Miss Peregrine's Home for Peculiar Children
About the Author:
Riggs was born in Maryland in 1979 on a 200-year-old farm, and grew up in Florida, where he attended Pine View School for the Gifted. He studied English literature at Kenyon College, and studied film at the University of Southern California. His work on short films for the Internet and blogging for Mental Floss got him a job writing The Sherlock Holmes Handbook which was released as a tie-in to the 2009 Sherlock Holmes film. Riggs had collected curious vernacular photographs and approached his publisher, Quirk Books, about using some of them in a picture book. On the suggestion of an editor, Riggs used the photographs as a guide from which to put together a narrative. The resulting book was Miss Peregrine's Home for Peculiar Children, which made The New York Times Best Seller list, and was adapted into the 2016 film of the same name. (Wikipedia)
A mysterious island. An abandoned orphanage. A strange collection of very curious photographs. It all waits to be discovered in Miss Peregrine’s Home for Peculiar Children, an unforgettable novel that mixes fiction and photography in a thrilling reading experience. As our story opens, a horrific family tragedy sets sixteen-year-old Jacob journeying to a remote island off the coast of Wales, where he discovers the crumbling ruins of Miss Peregrine’s Home for Peculiar Children. As Jacob explores its abandoned bedrooms and hallways, it becomes clear that the children were more than just peculiar. They may have been dangerous. They may have been quarantined on a deserted island for good reason. And somehow—impossible though it seems—they may still be alive. A spine-tingling fantasy illustrated with haunting vintage photography, Miss Peregrine’s Home for Peculiar Children will delight adults, teens, and anyone who relishes an adventure in the shadows. (Amazon)
- What effect did the photographs have on how you experienced this novel? In fact, what was your reading experience of Miss Peregrine's Home for Peculiar Children? How did it make you feel? Were you disturbed...or fascinated...or something else? Did the book hold your interest?
- What's wrong with Jacob Portman? What's his problem?
- What about Abe Portman, what kind of character is he? What kind of a world does he create in his stories for young Jacob? Why do the stories intrigue Jacob so much?
- As he moves into adolescence, why does Jacob begin to doubt the veracity of his grandfather's stories? In what way does he think they may be connected to Abe's struggle under the Nazis?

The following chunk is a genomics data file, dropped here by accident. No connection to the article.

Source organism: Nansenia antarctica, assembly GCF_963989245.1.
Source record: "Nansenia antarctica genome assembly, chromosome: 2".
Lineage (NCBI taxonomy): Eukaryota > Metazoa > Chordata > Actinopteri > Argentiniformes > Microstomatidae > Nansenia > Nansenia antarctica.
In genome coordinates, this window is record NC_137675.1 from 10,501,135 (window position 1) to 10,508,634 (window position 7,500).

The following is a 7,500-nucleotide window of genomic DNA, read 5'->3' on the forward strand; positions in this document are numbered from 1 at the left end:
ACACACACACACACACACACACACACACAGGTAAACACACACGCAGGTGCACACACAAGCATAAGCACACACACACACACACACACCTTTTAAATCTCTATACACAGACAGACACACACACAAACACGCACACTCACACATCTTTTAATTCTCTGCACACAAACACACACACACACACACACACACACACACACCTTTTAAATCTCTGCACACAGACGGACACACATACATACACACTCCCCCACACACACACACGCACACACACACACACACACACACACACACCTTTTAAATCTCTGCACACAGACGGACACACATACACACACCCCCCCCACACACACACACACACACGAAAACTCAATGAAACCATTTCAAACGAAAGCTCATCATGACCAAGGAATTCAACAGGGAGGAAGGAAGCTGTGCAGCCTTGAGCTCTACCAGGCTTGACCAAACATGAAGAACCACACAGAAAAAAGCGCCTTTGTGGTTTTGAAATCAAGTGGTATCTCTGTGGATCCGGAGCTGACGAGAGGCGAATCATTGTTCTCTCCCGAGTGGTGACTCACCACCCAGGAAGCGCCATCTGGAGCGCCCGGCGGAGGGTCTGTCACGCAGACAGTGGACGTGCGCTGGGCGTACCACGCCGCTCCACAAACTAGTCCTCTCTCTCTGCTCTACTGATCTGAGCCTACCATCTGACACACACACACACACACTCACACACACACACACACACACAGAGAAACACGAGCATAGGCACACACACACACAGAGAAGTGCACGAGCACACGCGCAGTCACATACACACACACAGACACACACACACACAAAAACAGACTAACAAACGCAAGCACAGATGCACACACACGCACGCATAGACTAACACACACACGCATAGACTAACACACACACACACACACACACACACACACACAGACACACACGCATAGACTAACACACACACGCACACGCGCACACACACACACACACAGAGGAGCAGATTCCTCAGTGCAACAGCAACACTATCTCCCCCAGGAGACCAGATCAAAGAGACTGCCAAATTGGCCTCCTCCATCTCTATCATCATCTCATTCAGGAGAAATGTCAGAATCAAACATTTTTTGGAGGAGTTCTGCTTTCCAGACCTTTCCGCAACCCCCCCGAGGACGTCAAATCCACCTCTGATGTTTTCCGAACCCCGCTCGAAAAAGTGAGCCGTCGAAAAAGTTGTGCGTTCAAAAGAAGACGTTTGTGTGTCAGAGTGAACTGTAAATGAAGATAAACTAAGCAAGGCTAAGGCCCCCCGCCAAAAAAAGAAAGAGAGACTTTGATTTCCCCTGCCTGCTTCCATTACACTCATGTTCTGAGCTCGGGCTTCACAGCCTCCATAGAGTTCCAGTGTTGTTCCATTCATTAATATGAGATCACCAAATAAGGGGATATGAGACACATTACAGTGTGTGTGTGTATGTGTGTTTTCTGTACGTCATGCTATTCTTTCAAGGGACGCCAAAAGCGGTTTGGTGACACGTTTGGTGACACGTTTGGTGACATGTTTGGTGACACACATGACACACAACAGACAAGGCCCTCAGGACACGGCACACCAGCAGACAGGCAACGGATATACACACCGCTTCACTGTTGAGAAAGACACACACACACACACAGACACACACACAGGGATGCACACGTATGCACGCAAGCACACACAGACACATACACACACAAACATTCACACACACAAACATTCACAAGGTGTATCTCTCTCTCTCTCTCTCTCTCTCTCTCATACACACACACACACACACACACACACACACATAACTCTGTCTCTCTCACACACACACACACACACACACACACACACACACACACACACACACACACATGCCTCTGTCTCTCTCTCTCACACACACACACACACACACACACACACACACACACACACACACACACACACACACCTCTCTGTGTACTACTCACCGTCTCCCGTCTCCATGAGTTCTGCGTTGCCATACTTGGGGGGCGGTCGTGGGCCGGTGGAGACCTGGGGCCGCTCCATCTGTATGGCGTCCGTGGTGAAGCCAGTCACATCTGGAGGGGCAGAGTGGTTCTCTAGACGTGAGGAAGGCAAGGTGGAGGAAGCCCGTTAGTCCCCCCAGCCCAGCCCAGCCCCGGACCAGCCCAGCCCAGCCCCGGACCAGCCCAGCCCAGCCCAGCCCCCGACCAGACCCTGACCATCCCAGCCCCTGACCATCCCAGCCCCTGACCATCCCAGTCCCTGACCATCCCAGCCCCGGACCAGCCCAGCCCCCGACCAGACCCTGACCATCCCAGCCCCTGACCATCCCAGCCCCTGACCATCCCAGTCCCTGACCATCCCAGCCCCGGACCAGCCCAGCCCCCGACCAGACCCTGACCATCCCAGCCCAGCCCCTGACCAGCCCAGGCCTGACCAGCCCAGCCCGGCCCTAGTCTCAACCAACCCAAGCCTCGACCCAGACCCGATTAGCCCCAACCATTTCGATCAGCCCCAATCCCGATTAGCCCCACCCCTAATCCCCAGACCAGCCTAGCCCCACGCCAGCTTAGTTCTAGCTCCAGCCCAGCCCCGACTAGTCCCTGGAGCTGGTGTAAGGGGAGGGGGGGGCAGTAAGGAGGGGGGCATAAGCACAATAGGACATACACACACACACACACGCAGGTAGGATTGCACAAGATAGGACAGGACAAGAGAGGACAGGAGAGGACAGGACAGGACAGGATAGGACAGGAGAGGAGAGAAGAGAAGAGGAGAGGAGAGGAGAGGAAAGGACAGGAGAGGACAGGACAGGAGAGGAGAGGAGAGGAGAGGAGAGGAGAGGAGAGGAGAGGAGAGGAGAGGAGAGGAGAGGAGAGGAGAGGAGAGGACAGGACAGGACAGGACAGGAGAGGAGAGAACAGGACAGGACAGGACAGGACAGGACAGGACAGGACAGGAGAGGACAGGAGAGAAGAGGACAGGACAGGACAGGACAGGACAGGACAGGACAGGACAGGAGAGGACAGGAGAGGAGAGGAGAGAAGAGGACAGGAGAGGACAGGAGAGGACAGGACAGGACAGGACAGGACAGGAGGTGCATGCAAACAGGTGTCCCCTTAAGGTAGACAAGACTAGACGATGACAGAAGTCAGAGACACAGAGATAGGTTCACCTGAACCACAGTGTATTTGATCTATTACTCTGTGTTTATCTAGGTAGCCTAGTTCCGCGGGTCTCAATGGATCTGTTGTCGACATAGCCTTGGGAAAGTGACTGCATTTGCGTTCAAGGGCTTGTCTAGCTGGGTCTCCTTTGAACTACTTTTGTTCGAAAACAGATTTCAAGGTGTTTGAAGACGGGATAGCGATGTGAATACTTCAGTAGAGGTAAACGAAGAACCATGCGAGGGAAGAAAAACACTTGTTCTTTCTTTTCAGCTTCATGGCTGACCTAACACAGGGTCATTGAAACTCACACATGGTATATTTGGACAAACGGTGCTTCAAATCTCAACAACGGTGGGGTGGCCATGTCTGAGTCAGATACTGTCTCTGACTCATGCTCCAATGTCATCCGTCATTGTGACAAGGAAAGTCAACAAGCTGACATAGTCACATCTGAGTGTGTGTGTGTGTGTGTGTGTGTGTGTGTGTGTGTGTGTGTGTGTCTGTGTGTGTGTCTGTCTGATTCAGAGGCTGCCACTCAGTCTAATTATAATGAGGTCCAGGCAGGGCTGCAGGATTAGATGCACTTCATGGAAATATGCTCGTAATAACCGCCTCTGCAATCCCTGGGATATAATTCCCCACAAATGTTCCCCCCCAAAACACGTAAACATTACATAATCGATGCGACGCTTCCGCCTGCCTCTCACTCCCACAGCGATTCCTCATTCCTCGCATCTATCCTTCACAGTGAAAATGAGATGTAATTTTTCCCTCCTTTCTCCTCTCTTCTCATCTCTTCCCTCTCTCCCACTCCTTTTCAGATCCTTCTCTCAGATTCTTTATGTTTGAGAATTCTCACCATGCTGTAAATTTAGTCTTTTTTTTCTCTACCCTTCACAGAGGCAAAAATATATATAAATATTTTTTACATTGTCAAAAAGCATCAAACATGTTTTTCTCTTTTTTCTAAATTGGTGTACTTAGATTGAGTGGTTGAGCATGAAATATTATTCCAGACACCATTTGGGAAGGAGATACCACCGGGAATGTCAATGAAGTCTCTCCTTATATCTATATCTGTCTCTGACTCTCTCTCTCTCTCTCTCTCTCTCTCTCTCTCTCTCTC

- What makes Jacob think his grandfather's death is more sinister than what the official version claims.
- Talk about the house in Wales. When Jacob first lays eyes on it, he observes that it "was no refuge from monsters, but a monster itself." Would you say the house serves as a setting to the story...or is its role something else—a character, perhaps?
- What are the atmospherics used to build suspense in the novel. Find some examples of how the author uses language to instill unease, fear, and tension.
- Are you able to make sense of the "after," the time loop? Can you explain it? Do you enjoy the way Riggs plays with time in his novel?
- Were you surprised by the direction that the story took? Were you expecting it to go elsewhere? Were you able to suspend disbelief enough to enjoy the story's turn of events?
- Talk, of course, about the peculiar children. Which of their oddities and personalities do you find most intriguing?
- Some readers have complained about the inconsistency of the narrative voice, that it was perhaps too sophisticated for a young boy, even an adolescent? Do you agree, or disagree? Does the narrative voice change during the course of the novel?
- In what way can this book be seen as a classic quest story—a young hero who undertakes a difficult journey and is transformed in the process? Do you see parallels with other fantasy works involving young people?
- Does the end satisfy? Are loose ends tied up....or left hanging? This is the first book of a planned series. Will you read future installments? Where do you think Riggs will take his readers next?